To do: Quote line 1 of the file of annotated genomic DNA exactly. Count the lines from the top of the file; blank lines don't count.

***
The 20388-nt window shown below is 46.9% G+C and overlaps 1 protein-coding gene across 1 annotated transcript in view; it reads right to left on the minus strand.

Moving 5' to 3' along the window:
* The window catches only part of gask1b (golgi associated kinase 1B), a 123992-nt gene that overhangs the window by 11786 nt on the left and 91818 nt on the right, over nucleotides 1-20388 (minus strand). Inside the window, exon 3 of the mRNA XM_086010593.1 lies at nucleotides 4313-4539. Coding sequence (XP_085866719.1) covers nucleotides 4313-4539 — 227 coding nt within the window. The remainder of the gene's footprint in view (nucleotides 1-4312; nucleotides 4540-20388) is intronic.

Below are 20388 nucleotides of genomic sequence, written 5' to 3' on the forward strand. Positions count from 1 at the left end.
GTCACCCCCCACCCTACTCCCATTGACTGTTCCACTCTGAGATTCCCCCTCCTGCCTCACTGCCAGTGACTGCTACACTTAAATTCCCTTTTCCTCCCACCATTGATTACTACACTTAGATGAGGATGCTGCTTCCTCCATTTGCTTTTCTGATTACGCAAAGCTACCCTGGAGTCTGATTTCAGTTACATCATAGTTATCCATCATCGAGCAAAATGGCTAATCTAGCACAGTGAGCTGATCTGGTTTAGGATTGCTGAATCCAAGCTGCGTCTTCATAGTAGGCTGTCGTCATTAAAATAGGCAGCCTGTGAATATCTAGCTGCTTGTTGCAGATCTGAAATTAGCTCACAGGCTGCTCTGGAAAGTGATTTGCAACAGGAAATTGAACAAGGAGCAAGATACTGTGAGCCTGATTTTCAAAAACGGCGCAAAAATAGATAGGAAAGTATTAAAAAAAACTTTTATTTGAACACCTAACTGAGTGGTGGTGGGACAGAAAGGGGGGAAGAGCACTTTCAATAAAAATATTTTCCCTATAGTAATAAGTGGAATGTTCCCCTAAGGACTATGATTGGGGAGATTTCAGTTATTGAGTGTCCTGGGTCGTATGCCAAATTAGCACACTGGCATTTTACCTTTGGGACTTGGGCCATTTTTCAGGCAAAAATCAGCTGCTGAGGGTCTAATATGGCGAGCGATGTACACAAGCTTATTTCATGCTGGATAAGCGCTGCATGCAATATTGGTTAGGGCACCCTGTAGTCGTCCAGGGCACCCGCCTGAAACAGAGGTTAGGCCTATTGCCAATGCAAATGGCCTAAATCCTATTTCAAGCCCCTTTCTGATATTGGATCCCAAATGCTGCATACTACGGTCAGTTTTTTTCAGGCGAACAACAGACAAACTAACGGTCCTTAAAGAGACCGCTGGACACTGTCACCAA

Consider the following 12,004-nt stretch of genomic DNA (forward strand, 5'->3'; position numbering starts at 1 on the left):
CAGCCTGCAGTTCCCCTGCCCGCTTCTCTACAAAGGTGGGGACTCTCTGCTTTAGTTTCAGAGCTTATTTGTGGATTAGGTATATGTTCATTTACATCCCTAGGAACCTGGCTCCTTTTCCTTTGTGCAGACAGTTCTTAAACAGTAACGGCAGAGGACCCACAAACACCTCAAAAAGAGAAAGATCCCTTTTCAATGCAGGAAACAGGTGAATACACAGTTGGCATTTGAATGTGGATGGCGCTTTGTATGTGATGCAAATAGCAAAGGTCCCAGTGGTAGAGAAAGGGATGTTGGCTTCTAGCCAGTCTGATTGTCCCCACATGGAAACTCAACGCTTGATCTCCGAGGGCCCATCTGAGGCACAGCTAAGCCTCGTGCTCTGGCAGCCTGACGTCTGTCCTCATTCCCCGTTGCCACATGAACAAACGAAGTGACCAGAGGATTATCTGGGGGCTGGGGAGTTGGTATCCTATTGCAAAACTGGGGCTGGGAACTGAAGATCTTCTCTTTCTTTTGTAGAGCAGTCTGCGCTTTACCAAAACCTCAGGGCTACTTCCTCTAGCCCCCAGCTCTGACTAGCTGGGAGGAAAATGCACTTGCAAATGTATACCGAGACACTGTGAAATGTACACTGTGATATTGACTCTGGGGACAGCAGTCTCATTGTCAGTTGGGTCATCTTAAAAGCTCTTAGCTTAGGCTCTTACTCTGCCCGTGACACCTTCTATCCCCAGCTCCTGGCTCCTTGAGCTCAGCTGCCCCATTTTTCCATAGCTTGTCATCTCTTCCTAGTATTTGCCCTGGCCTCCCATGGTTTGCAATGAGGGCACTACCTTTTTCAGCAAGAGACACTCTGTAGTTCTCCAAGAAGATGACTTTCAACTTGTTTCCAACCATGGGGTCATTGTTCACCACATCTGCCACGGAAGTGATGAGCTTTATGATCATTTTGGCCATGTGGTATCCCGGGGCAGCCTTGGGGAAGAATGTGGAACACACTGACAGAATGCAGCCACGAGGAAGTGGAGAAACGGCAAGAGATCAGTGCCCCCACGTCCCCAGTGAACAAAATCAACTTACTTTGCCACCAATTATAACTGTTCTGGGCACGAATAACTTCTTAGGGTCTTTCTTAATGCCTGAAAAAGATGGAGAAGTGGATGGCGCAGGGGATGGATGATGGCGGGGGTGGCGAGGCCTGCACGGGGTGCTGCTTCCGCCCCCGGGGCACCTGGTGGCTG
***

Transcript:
The 20388-nt window shown below is 46.9% G+C and overlaps 1 protein-coding gene across 1 annotated transcript in view; it reads right to left on the minus strand.